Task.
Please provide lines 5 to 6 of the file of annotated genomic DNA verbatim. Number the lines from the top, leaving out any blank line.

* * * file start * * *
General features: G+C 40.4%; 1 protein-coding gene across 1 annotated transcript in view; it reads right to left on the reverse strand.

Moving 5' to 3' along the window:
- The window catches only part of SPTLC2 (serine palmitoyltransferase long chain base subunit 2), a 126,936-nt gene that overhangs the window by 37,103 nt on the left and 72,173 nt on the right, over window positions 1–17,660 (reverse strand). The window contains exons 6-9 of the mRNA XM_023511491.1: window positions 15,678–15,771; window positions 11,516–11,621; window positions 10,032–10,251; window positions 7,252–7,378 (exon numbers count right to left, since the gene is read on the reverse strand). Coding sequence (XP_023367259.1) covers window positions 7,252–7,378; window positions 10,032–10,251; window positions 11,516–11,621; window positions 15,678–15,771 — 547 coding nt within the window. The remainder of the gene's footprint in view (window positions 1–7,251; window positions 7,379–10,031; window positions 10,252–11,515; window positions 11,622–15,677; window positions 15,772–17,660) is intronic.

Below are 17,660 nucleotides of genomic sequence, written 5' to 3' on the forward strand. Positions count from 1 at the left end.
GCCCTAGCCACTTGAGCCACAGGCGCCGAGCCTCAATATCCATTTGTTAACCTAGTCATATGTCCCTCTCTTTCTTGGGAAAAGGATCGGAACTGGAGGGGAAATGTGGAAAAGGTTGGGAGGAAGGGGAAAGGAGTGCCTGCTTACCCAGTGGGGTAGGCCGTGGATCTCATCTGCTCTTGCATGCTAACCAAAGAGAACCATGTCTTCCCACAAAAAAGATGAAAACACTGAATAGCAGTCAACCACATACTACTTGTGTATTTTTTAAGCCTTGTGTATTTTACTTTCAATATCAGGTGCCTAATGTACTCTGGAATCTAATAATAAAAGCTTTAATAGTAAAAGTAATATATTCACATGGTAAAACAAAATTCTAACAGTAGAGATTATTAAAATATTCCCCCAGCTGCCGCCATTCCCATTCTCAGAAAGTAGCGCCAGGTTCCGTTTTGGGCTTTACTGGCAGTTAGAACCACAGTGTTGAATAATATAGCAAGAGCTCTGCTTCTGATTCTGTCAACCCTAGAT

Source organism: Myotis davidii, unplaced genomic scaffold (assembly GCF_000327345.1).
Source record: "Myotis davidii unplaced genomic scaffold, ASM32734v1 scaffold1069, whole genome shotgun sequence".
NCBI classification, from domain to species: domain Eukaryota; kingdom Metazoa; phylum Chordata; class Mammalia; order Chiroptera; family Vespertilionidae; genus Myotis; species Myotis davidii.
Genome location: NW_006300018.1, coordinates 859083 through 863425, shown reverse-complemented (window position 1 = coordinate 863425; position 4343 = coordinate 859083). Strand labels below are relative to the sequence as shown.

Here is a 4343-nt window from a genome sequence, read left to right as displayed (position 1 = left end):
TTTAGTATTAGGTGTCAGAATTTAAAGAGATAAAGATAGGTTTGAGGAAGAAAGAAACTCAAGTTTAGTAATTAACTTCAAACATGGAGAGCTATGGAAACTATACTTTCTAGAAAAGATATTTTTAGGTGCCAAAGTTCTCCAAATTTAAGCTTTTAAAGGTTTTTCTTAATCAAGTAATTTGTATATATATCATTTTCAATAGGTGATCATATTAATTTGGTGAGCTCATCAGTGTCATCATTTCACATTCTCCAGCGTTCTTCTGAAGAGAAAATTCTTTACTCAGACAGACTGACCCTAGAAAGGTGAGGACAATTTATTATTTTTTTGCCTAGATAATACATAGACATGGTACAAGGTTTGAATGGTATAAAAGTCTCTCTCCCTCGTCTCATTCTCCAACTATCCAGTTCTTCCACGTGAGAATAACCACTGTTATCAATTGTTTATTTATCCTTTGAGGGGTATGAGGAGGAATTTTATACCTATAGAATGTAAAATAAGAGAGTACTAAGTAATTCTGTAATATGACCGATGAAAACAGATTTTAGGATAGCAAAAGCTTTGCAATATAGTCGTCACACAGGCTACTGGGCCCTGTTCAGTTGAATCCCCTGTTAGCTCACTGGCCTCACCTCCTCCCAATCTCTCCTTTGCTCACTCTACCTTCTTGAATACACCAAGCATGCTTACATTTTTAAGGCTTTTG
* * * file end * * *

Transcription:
GCCCTAGCCACTTGAGCCACAGGCGCCGAGCCTCAATATCCATTTGTTAACCTAGTCATATGTCCCTCTCTTTCTTGGGAAAAGGATCGGAACTGGAGGGGAAATGTGGAAAAGGTTGGGAGGAAGGGGAAAGGAGTGCCTGCTTACCCAGTGGGGTAGGCCGTGGATCTCATCTGCTCTTGCATGCTAACCAAAGAGAACCATGTCTTCCCACAAAAAAGATGAAAACACTGAATAGCAGTCAACCACATACTACTTGTGTATTTTTTAAGCCTTGTGTATTTTACTTTCAATATCAGGTGCCTAATGTACTCTGGAATCTAATAATAAAAGCTTTAATAGTAAAAGTAATATATTCACATGGTAAAACAAAATTCTAACAGTAGAGATTATTAAAATATTCCCCCAGCTGCCGCCATTCCCATTCTCAGAAAGTAGCGCCAGGTTCCGTTTTGGGCTTTACTGGCAGTTAGAACCACAGTGTTGAATAATATAGCAAGAGCTCTGCTTCTGATTCTGTCAACCCTAGAT

Source organism: Myotis davidii, unplaced genomic scaffold (assembly GCF_000327345.1).